Kinesio tape - used by athletes to provide muscle and joint support - has become a must-have medical aid at London 2012. But some scientists say it's little more than a placebo.
It looks like a plain-old stripe - colorful, but plain, nonetheless. And it's everywhere at the Olympics in London.
Kinesio tape is an adhesive strip used by athletes the world over. It has become the must-have performance enhancer at the Games because it is said to reduce pain and swelling in muscles and joints. Plenty of non-professionals wear Kinesio, too.
It was invented by a Japanese doctor, Kenzo Kase, more than 30 years ago.
Kase says the adhesive tape is designed to provide muscle and joint support without restricting an athlete's movement.
"My method is trying to lift the skin to the right pressure. We can allow for normal circulation and reduce inflammation, and we can resolve the problem [that] causes the pain," Kase says.
Judging from the number of athletes wearing the tape, it must work. But that hasn't stopped some scientists questioning its efficacy.
Counter to basic physics
"I fail as a scientist to really understand the mechanism by which it has an effect," says John Brewer, a professor in sports science at Britain's University of Bedfordshire, "especially that it lifts the skin to improve blood flow and to improve the lymph system."
"If you think of basic physics, in order for something to lift the surface there has to be an opposite reaction, and there is no way that sticking tape on the skin can create an opposite reaction or opposite force that would lift the tape upwards," Brewer says.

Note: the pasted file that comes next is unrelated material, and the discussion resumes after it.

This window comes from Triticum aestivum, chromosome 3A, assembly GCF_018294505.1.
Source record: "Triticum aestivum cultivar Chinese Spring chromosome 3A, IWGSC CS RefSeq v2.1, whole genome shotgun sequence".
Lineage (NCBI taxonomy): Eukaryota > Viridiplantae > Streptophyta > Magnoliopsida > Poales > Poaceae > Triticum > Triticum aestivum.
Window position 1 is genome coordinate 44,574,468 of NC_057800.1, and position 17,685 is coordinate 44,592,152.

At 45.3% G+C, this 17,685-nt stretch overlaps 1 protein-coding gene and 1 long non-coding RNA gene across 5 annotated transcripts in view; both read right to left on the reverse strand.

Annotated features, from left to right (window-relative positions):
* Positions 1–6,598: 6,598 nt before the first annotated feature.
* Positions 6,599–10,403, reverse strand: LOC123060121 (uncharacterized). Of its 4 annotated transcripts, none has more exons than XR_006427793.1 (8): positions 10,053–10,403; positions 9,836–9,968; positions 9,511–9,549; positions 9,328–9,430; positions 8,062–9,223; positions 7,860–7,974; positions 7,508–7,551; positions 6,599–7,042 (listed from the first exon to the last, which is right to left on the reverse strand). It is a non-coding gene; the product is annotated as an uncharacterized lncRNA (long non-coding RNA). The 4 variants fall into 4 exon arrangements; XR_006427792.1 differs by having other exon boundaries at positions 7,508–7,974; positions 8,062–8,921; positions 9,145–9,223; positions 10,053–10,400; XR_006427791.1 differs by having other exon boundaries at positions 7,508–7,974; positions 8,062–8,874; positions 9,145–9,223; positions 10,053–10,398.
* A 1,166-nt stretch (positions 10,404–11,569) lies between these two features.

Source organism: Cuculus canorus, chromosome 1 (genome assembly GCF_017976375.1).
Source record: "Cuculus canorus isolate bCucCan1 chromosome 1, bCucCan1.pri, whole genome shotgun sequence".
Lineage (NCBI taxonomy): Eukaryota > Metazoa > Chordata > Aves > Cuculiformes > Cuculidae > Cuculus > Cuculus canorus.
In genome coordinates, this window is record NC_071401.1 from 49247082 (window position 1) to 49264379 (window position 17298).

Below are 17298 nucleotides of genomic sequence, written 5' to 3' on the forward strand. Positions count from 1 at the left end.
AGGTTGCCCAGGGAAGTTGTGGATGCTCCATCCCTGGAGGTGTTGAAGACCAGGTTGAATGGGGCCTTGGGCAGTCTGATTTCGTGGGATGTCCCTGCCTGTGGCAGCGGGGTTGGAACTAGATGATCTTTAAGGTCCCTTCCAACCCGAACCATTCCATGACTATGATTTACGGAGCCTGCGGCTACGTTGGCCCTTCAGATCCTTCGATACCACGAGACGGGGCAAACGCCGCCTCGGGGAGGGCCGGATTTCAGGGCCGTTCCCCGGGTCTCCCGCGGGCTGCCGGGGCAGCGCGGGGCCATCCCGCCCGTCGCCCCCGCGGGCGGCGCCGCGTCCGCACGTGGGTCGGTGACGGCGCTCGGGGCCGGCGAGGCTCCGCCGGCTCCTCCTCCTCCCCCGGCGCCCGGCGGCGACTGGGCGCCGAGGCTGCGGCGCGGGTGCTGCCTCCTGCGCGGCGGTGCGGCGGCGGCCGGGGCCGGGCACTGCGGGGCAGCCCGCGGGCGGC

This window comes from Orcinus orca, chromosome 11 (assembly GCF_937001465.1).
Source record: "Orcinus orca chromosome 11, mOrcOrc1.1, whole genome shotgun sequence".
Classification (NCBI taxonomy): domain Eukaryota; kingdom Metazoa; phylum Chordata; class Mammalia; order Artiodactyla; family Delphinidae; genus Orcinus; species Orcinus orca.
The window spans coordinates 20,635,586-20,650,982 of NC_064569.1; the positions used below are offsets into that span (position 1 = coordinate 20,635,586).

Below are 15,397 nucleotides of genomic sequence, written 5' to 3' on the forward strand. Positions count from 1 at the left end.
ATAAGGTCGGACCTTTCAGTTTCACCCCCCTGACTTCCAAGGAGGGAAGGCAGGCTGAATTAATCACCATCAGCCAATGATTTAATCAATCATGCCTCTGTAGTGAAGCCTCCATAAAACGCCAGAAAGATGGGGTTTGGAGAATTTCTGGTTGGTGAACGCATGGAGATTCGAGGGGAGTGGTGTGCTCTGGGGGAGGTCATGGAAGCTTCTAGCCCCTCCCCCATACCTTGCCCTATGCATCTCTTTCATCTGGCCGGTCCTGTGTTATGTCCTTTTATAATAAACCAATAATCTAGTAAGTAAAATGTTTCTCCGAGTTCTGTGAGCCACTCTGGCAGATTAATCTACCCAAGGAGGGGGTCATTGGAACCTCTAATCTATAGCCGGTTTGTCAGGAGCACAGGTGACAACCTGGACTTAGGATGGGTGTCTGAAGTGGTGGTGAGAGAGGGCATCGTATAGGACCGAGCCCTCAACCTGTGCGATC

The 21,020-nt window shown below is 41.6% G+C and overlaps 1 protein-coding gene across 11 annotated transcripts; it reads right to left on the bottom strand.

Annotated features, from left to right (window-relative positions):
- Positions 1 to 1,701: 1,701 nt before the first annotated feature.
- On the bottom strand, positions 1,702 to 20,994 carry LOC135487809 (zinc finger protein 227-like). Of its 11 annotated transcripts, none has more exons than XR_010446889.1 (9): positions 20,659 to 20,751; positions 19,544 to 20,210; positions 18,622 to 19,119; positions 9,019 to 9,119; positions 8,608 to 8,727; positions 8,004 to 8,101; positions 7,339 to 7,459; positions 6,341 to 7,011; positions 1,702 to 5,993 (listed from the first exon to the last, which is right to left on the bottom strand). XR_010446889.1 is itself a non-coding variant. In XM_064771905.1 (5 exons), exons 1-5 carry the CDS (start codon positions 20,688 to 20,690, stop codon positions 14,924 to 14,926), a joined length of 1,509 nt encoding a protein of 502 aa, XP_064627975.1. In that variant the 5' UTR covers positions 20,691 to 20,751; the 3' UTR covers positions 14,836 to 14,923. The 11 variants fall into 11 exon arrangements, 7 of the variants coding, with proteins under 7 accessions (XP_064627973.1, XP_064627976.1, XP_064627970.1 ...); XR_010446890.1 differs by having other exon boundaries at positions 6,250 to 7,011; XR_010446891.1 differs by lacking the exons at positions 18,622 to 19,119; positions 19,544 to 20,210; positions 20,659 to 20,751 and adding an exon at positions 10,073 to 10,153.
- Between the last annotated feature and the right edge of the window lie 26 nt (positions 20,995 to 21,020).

But Harry Pijnappel, a Netherlands-based instructor in applying the tape, says the skeptics have yet to catch up with the athletic community.
"When we stretch or pull the skin in one direction there [is a] reaction in the body. That way we try to influence the body's own healing processes," Pijnappel says.
Kinesio can be seen on the limbs of countless athletes, gymnasts, platform divers and tennis players - even Novak Djokovic sports the stripe. David Beckham and Lance Armstrong are also firm believers in Kinesio's powers of injury aversion and treatment.
Jochen Wollmert, Germany's table tennis hopeful at this year's London Paralympics, is another top athlete who sticks on the tape.
"As far as I'm aware, there's no real research into whether it actually helps," says Wollmert, "but it seems, at least to me, that it does help. Of course, it's not that it has a healing effect - it only reduces the pain. It doesn't heal injuries."
Its inventor, Kenzo Kase, says he believes the tape does have healing powers, but acknowledges there is no scientific evidence to support the claim. Instead, Kase suggests the fact that so many top level athletes use it, means it must work.
"Athletes, especially Olympic athletes, want to do perfect performance and to be able to do that, they need comfort – and my tape can make comfort," says Kase.
The Dutch practitioner Pijnappel, says the tape targets particular zones of the skin and is used for different purposes - the most important one being pain reduction.
"We can lift the skin and get lymph drainage, so we can take a positive influence on swelling," says Pijnappel.
But the effects of the tape don't go deep enough as many muscle problems are not tackled where they begin, criticizes sports scientist Brewer.
"Many of the muscle groups that are involved in producing powerful, physical movements rest deep beneath the skin," says Brewer, "they're close to the bone, they have tendons and ligaments that join the muscle with the bone, but they're a long way from the surface of the skin. So, again as a scientist, I fail to see what mechanism will result in them improving performance or preventing injury with a tape which is simply stuck on the surface of the skin."
Brewer even goes so far as to suggest that Kinesio's success in treating sports ailments is a case of mind over matter in the fullest sense.
"There are some studies to say that it might be of benefit," says Brewer, "But my own view is that the benefit might be one of a placebo effect that it almost gives the athlete the feeling they have prepared for their sport, it's a little bit like the war paint."